From David R. Gillingham, the composer of "The Echo Never Fades"
When James Kull, conductor of the St. Charles East High School Wind Ensemble in St. Charles, Illinois, called me and asked if I would write a work such as this, I was reluctant. I closed the conversation by saying I would think it over. In the days that followed I began to receive e-mails from students about the loss of their friend, Tyler Caruso. They shared their grief and their fondest memories of a young man who was highly regarded by his peers and by the community. I was truly moved and agreed to write a piece of music which would honor and pay tribute to the memory of such a fine human being.
After starting work on the piece last month, I received an e-mail from Tyler's mother, Marilyn Caruso, who attached information on the Tyler Bell Caruso Memorial Scholarship. This gave me the final piece of information that helped me put this work together. And, most recently, the title came as a suggestion from a friend of Tyler's, who found the phrase, "the echo never fades" in a poem written by Tyler. The members of the wind ensemble unanimously agreed that this would be a wonderful and appropriate title for the work.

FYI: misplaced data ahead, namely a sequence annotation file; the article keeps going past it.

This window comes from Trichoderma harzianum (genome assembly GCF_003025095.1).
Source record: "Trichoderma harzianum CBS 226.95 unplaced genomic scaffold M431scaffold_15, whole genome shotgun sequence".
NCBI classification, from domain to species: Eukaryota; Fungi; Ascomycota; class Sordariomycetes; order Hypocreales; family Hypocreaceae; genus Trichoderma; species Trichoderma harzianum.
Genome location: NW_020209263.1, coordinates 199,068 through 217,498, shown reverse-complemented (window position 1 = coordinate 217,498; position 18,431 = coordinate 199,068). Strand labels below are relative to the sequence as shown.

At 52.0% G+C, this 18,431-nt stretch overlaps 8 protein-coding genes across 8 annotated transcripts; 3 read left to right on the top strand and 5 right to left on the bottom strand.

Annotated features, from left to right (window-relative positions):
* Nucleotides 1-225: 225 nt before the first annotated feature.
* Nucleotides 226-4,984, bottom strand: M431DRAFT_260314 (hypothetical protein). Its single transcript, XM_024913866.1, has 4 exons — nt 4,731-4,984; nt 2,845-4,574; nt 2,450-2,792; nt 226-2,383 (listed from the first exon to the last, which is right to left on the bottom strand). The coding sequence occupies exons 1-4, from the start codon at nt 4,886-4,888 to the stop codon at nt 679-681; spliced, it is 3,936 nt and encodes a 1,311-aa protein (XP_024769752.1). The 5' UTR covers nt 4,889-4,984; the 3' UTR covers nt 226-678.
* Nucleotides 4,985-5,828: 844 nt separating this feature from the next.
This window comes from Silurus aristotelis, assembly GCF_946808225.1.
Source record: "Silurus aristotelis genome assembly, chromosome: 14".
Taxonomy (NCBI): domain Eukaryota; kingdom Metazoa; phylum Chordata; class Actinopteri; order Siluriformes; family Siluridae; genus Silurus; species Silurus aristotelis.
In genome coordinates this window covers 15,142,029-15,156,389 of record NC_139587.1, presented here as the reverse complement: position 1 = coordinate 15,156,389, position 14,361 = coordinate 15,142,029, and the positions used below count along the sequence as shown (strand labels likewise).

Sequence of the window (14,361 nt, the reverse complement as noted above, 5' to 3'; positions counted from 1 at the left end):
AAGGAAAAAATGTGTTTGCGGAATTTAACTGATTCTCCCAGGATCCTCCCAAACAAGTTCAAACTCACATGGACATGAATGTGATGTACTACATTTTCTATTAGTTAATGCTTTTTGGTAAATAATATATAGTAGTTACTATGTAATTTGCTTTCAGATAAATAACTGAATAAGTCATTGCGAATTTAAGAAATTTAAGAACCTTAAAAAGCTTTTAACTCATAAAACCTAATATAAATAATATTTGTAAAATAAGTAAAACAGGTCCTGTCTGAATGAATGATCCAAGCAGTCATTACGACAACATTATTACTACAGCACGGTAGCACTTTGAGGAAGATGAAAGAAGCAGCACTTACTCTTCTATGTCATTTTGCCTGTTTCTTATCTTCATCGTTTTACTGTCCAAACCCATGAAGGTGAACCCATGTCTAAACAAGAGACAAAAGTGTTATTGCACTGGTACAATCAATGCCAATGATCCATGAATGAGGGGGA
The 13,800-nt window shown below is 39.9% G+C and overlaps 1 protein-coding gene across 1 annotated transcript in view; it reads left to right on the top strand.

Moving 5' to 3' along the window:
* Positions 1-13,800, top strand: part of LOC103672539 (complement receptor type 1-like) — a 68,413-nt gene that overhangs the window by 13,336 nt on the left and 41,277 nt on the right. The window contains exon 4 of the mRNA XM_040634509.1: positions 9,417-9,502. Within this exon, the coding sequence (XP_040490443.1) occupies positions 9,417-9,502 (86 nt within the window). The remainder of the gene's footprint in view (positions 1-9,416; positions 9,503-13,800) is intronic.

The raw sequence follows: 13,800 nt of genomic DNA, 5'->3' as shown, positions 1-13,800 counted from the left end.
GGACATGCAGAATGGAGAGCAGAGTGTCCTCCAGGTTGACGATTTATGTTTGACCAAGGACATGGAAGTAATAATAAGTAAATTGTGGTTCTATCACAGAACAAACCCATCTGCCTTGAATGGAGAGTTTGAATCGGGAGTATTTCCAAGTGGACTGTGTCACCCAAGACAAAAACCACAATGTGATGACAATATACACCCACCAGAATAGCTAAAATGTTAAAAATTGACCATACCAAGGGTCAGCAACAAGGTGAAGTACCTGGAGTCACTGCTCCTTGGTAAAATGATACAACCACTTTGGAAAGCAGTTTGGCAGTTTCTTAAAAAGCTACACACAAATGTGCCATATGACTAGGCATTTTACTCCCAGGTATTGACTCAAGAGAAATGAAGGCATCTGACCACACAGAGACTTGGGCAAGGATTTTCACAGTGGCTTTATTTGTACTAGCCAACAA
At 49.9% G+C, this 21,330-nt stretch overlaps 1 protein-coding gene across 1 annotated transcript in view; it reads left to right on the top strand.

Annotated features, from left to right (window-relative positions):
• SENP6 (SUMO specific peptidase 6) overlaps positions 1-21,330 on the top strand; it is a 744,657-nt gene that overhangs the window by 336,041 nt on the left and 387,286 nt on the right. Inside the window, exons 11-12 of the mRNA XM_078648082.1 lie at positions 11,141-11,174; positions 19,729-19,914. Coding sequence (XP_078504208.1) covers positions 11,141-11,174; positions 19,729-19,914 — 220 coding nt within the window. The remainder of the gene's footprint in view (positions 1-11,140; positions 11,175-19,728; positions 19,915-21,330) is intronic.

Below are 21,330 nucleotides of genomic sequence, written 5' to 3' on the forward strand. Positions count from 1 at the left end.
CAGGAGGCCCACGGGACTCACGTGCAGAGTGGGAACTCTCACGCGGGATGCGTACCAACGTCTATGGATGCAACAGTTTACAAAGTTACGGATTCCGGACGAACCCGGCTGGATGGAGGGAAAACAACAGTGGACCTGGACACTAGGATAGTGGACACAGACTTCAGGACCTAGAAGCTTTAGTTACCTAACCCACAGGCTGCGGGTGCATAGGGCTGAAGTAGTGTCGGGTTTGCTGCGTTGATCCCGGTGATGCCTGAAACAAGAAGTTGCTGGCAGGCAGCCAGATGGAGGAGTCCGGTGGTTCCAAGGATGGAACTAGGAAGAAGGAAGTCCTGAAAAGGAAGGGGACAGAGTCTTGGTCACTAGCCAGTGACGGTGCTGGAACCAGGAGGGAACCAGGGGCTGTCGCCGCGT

The melody, sung by the alto saxophone at the beginning of the work, comprises the sole melodic material of the work. This represents "Tyler's theme" and seems to be apropos as Tyler played the alto saxophone. The melody is filled with warmth, which I hope expresses Tyler Caruso's character.
From the onset of the work, one should notice that this is not an elegy for Tyler, but an expression of admiration and celebration of his life. The alto saxophone melody segues into a proud and courageous statement (derived from the theme) played dramatically by the brass with the woodwinds answering with phrases of Tyler's theme. Tyler was a leader in both the school and the community and the music of this section expresses that leadership. Following is a key change and a joyous statement of "Tyler's theme" by the full ensemble, representing the many people whose lives were touched by Tyler - a loving celebration.
A piano solo follows with a sentimental rendition of the "Tyler theme," followed by the full ensemble with a sort of closing idea based on the theme. The work closes with the alto saxophone again singing the theme with echoes in the flutes, bells and vibraphone followed by heavenly ascending chords in the piano leading to a final and peaceful ending in C major.
-David R. Gillingham
So you see how much this song really means. We played it in band, and it was absolutely beautiful. I hope this helps add more meaning to it. I felt the need to add this so you'll know why the song was written in the first place.
Thank you to linda., a good Mibba pal of mine, who translated those Italian phrases into Italian for me. Couldn't have done it without ya:)